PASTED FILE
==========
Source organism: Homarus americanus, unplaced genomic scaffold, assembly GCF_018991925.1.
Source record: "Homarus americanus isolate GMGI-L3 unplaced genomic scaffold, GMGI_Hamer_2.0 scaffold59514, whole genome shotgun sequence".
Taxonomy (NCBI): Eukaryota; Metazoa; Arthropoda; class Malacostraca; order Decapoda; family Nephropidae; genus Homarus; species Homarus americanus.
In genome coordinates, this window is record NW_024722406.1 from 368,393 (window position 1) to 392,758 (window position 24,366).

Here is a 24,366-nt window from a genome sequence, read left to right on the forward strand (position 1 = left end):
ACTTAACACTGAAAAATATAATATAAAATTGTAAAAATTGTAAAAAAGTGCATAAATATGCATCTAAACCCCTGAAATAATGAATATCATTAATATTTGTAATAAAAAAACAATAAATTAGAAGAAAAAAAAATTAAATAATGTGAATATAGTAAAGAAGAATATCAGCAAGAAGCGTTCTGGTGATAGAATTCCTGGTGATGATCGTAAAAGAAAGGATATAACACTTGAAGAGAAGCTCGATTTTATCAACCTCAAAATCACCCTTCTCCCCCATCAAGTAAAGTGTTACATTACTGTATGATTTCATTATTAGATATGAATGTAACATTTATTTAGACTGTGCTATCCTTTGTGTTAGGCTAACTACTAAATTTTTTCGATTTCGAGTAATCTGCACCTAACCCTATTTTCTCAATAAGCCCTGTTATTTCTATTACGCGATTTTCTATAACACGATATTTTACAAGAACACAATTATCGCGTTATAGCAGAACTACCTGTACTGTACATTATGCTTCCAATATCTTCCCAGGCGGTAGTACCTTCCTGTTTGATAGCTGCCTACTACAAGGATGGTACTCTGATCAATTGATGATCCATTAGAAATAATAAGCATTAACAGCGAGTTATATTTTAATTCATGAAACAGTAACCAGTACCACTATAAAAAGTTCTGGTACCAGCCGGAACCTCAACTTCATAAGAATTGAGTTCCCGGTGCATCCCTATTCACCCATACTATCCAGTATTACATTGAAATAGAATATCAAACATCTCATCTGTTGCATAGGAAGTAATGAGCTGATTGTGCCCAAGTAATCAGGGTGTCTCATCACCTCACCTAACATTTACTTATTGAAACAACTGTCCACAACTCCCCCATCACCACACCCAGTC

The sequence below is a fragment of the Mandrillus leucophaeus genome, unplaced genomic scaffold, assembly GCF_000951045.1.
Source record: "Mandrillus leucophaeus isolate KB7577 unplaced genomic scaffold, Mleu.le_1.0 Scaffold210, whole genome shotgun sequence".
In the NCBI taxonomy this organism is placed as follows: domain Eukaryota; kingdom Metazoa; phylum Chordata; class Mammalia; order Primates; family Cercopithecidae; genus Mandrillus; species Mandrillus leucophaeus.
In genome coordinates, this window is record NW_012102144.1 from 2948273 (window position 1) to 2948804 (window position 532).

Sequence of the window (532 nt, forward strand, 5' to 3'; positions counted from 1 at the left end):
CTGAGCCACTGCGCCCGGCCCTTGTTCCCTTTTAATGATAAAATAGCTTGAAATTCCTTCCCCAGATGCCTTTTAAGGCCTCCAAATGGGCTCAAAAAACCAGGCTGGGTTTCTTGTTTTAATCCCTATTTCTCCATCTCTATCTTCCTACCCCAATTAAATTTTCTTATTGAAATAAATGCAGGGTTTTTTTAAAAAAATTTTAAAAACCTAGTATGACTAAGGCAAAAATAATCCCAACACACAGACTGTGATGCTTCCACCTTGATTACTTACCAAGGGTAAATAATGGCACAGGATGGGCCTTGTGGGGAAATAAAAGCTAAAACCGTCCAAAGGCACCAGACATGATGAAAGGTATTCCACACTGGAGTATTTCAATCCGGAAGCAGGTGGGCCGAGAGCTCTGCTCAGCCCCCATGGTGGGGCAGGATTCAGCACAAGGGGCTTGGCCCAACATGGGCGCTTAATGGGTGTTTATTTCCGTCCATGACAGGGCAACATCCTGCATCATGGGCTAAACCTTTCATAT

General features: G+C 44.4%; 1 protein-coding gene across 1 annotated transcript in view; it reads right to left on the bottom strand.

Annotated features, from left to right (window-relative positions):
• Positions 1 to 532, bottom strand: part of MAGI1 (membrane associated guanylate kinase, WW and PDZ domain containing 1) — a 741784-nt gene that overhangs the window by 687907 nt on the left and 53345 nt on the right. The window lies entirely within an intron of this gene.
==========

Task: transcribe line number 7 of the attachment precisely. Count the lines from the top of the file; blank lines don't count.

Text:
The sequence below is a fragment of the Mandrillus leucophaeus genome, unplaced genomic scaffold, assembly GCF_000951045.1.